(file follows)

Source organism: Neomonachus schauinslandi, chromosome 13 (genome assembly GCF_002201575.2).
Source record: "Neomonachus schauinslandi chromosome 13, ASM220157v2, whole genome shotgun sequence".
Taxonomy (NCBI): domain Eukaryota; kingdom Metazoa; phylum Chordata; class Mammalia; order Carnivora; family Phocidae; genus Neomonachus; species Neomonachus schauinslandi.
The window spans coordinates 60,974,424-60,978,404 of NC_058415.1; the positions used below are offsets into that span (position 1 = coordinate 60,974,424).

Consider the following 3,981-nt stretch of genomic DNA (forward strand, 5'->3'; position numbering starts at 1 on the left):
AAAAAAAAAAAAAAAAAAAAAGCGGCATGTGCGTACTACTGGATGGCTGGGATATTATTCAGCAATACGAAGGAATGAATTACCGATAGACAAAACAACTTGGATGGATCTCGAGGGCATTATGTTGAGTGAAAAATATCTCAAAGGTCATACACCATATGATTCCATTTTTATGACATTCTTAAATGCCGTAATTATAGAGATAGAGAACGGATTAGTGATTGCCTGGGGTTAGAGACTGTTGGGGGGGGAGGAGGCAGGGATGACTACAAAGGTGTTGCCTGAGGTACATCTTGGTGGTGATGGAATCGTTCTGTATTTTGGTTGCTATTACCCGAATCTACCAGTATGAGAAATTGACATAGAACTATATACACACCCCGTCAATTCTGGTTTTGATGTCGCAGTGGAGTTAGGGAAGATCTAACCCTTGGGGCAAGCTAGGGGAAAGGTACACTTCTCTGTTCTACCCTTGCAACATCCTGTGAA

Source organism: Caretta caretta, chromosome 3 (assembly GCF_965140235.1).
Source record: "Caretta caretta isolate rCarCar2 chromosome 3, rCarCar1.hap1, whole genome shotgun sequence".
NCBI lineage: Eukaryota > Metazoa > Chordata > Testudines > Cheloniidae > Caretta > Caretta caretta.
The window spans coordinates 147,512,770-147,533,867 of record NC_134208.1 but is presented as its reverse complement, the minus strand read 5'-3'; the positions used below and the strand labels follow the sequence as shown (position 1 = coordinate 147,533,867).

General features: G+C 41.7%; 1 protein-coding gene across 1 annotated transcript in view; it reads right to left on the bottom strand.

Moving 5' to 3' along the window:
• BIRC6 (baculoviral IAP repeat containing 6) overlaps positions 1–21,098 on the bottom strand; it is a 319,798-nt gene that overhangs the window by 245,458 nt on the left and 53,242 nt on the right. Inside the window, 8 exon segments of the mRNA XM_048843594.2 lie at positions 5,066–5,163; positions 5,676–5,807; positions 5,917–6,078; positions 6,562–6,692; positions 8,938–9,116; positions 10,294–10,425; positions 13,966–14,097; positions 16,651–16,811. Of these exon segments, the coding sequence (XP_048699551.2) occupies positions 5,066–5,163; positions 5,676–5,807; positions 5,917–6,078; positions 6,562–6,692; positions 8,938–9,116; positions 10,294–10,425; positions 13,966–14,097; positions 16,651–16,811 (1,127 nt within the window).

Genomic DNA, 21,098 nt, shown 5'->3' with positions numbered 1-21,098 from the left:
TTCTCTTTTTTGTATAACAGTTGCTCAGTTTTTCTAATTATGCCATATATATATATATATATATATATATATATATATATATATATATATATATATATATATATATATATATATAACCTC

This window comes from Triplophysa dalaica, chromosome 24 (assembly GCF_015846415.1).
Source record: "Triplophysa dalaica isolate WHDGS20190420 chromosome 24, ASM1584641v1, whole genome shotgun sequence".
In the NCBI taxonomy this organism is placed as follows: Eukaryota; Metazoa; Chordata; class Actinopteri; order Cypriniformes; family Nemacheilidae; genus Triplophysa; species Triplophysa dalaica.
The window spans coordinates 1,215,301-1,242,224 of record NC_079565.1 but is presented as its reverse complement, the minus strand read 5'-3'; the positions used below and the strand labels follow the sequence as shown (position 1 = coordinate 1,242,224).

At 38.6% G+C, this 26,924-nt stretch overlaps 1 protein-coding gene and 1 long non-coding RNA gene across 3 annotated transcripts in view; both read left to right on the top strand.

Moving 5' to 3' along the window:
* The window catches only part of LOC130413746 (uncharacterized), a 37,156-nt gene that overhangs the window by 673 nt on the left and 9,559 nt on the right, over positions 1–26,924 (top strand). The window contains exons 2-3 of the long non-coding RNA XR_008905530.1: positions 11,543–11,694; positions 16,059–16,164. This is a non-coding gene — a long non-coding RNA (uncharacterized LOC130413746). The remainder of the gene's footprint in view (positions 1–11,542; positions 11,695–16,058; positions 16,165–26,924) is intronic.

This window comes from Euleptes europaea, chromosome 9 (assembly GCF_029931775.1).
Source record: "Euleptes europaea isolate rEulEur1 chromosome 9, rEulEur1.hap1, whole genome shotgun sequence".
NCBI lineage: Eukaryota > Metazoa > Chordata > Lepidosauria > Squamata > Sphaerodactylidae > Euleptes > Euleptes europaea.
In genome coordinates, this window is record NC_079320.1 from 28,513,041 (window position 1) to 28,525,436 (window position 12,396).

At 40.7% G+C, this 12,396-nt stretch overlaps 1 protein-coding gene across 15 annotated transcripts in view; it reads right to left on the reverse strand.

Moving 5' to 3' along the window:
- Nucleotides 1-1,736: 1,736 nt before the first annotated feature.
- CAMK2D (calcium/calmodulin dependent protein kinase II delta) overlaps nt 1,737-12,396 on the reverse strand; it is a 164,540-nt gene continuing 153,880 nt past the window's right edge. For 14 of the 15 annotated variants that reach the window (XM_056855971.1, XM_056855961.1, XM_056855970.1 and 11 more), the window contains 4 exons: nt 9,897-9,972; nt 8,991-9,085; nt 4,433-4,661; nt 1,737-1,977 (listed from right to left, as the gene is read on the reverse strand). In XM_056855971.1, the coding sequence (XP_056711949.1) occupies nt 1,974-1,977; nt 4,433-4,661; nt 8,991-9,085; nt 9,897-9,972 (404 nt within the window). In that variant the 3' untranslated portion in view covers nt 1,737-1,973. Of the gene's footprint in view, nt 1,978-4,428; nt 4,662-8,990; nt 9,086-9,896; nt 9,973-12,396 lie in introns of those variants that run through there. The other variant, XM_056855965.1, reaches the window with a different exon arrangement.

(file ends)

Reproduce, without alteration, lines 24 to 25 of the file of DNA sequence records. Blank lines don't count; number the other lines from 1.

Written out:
Source record: "Euleptes europaea isolate rEulEur1 chromosome 9, rEulEur1.hap1, whole genome shotgun sequence".
NCBI lineage: Eukaryota > Metazoa > Chordata > Lepidosauria > Squamata > Sphaerodactylidae > Euleptes > Euleptes europaea.